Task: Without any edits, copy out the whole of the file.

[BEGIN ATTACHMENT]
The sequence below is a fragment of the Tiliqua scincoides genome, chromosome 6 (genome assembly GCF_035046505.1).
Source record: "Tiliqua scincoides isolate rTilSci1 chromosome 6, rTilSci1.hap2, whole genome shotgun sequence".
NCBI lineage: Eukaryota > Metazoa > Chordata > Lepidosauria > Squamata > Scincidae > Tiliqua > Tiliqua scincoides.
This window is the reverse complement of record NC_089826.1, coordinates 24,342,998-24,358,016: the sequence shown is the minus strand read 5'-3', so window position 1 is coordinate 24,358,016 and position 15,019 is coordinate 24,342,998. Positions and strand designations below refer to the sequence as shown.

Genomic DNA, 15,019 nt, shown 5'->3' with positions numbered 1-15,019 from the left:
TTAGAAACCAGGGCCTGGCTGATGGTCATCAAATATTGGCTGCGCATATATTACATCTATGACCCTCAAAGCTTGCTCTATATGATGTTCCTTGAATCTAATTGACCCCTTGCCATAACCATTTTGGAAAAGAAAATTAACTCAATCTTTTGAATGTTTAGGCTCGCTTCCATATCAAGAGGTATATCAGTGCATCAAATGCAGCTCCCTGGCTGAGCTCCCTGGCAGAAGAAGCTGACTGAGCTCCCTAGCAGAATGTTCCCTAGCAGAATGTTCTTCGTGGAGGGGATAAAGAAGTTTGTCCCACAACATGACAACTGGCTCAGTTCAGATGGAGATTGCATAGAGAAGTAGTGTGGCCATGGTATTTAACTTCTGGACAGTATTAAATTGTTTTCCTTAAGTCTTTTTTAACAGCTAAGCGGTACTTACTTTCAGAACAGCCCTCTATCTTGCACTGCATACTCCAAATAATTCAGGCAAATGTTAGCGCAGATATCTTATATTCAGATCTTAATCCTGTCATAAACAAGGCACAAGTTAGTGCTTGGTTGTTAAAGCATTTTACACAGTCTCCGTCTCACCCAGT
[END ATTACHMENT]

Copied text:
The sequence below is a fragment of the Tiliqua scincoides genome, chromosome 6 (genome assembly GCF_035046505.1).
Source record: "Tiliqua scincoides isolate rTilSci1 chromosome 6, rTilSci1.hap2, whole genome shotgun sequence".
NCBI lineage: Eukaryota > Metazoa > Chordata > Lepidosauria > Squamata > Scincidae > Tiliqua > Tiliqua scincoides.
This window is the reverse complement of record NC_089826.1, coordinates 24,342,998-24,358,016: the sequence shown is the minus strand read 5'-3', so window position 1 is coordinate 24,358,016 and position 15,019 is coordinate 24,342,998. Positions and strand designations below refer to the sequence as shown.

Genomic DNA, 15,019 nt, shown 5'->3' with positions numbered 1-15,019 from the left:
TTAGAAACCAGGGCCTGGCTGATGGTCATCAAATATTGGCTGCGCATATATTACATCTATGACCCTCAAAGCTTGCTCTATATGATGTTCCTTGAATCTAATTGACCCCTTGCCATAACCATTTTGGAAAAGAAAATTAACTCAATCTTTTGAATGTTTAGGCTCGCTTCCATATCAAGAGGTATATCAGTGCATCAAATGCAGCTCCCTGGCTGAGCTCCCTGGCAGAAGAAGCTGACTGAGCTCCCTAGCAGAATGTTCCCTAGCAGAATGTTCTTCGTGGAGGGGATAAAGAAGTTTGTCCCACAACATGACAACTGGCTCAGTTCAGATGGAGATTGCATAGAGAAGTAGTGTGGCCATGGTATTTAACTTCTGGACAGTATTAAATTGTTTTCCTTAAGTCTTTTTTAACAGCTAAGCGGTACTTACTTTCAGAACAGCCCTCTATCTTGCACTGCATACTCCAAATAATTCAGGCAAATGTTAGCGCAGATATCTTATATTCAGATCTTAATCCTGTCATAAACAAGGCACAAGTTAGTGCTTGGTTGTTAAAGCATTTTACACAGTCTCCGTCTCACCCAGT